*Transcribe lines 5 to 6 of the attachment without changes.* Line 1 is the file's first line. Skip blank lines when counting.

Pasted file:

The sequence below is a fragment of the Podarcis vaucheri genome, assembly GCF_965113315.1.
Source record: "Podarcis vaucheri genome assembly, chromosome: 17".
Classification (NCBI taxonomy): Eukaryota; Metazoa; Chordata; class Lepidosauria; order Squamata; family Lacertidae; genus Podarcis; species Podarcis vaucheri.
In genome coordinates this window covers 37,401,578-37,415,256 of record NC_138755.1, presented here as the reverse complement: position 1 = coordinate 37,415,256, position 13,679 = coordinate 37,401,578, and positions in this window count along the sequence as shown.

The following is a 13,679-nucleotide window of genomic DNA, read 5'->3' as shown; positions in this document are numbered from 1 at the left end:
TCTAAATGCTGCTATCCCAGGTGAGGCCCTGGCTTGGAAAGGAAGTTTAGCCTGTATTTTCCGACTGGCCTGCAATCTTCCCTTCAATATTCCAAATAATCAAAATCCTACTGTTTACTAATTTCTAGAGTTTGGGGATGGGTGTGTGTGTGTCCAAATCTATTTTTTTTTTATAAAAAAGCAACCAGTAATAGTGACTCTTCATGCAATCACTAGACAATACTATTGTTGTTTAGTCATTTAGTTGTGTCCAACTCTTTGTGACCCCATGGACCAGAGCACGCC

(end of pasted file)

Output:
The following is a 13,679-nucleotide window of genomic DNA, read 5'->3' as shown; positions in this document are numbered from 1 at the left end:
TCTAAATGCTGCTATCCCAGGTGAGGCCCTGGCTTGGAAAGGAAGTTTAGCCTGTATTTTCCGACTGGCCTGCAATCTTCCCTTCAATATTCCAAATAATCAAAATCCTACTGTTTACTAATTTCTAGAGTTTGGGGATGGGTGTGTGTGTGTCCAAATCTATTTTTTTTTTATAAAAAAGCAACCAGTAATAGTGACTCTTCATGCAATCACTAGACAATACTATTGTTGTTTAGTCATTTAGTTGTGTCCAACTCTTTGTGACCCCATGGACCAGAGCACGCC